By Dale Boyd
The next time British Columbians turn their clocks ahead is poised to be the last, an achievement Boundary-Similkameen MLA Linda Larson is calling her legacy after announcing her retirement from politics earlier this year.
“It was a good day today. You know, it feels really good. As most of the people in my riding know I’m not going to run again in the next election, and so this is something that, hopefully, I can say is my legacy,” Larson said.
The legislation introduced Thursday in Victoria amends the bi-annual time change and gives Premier John Horgan the ability to enact the year-round Daylight Savings Time sometime in the future that “maintains alignment with Washington, Oregon, California and Yukon, which are all in the process of creating or enacting similar legislation,” the province stated in a press release.
British Columbians will still be “falling back” this weekend and “springing forward” in 2020 when it is presumed the switch will be made to the Pacific Time Zone, except for the areas of B.C. already on Mountain Time.
“So the idea being that between now and what would be this time next year, that the states to the south of us would have ample time to change if they were going to. This is one of those things where we do not need to wait for them to do this. We can do it at any time,” Larson said.
Washington and other states are still awaiting congressional approval, and in the case of California, permanent DST legislation has been delayed.
“I think it’s more important if they’re going to go (to permanent DST) that certainly Washington State to the south of us is the one that we’re in tune with, you know, so I’m not so worried about California,” Larson said.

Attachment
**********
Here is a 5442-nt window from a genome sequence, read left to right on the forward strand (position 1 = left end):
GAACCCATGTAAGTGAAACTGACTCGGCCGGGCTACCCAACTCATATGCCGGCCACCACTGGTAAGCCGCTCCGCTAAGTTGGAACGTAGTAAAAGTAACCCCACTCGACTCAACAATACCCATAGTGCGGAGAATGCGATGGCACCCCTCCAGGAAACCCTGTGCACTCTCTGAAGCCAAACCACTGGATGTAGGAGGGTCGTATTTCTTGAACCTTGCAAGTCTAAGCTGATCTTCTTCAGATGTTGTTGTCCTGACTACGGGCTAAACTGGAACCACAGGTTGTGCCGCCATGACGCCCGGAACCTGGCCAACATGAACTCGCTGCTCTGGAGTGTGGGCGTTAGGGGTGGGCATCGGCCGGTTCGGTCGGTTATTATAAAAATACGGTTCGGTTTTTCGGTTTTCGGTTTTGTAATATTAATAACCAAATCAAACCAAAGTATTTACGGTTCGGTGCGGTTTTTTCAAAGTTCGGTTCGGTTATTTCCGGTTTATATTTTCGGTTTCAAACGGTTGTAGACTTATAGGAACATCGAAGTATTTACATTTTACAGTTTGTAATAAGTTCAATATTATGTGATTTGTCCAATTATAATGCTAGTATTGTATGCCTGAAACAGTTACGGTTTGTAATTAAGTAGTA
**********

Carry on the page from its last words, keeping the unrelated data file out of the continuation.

Larson spent the past three years lobbying the province to end the “archaic” practice, and was joined by 93 per cent of roughly 223,000 British Columbians surveyed this year in her desire to end time changes in B.C. once and for all.
Read more: Larson retiring from provincial politics
The process started with year-after-year Union of BC Municipalities (UBCM) motions out of Grand Forks and continued to gain traction with the help of a group of Kamloops residents gathering about 25,000 signatures on a petition over two years ago.
“And once I got started, boy did the correspondence ever start to come in. As soon as people knew that this was a possibility they started to send emails and write letters and you know, pretty well non-stop for the last two and a half years,” Larson said.
She acknowledged not everyone will be happy about the change.
“There were a few that were against it. You know, some of them have issues with the dark mornings in the winter, but the majority of people basically looked at it as more daylight when the weather is warmer,” Larson said. “When it’s cold it doesn’t sort of matter so much that it’s dark, for most people, so I think that that probably had was part of what people were thinking when they said, no, we want to stay on the daylight one.”
Beyond that, Larson pointed to the health benefits and studies pointing to the detriments of losing an hour of sleep once a year.
“In the long run, it’s to the benefit certainly of the economy as well as individuals from a health perspective. So there’s all kinds of different bills on the table now in different areas around the world,” Larson said. “Almost 80 per cent of the people do not switch. There’s only about 20 per cent of the world that actually does.”
Pacific time will be seven hours behind co-ordinated universal time (UTC), the same difference observed during daylight saving time.
“While the bill doesn’t immediately shift the province to permanent DST, it puts us in position to do so quickly,” Premier Horgan said. “This legislation is a signal to British Columbians that their collective voice has been heard and that our government is attending to every detail in preparation to do away with the biannual time change once and for all.”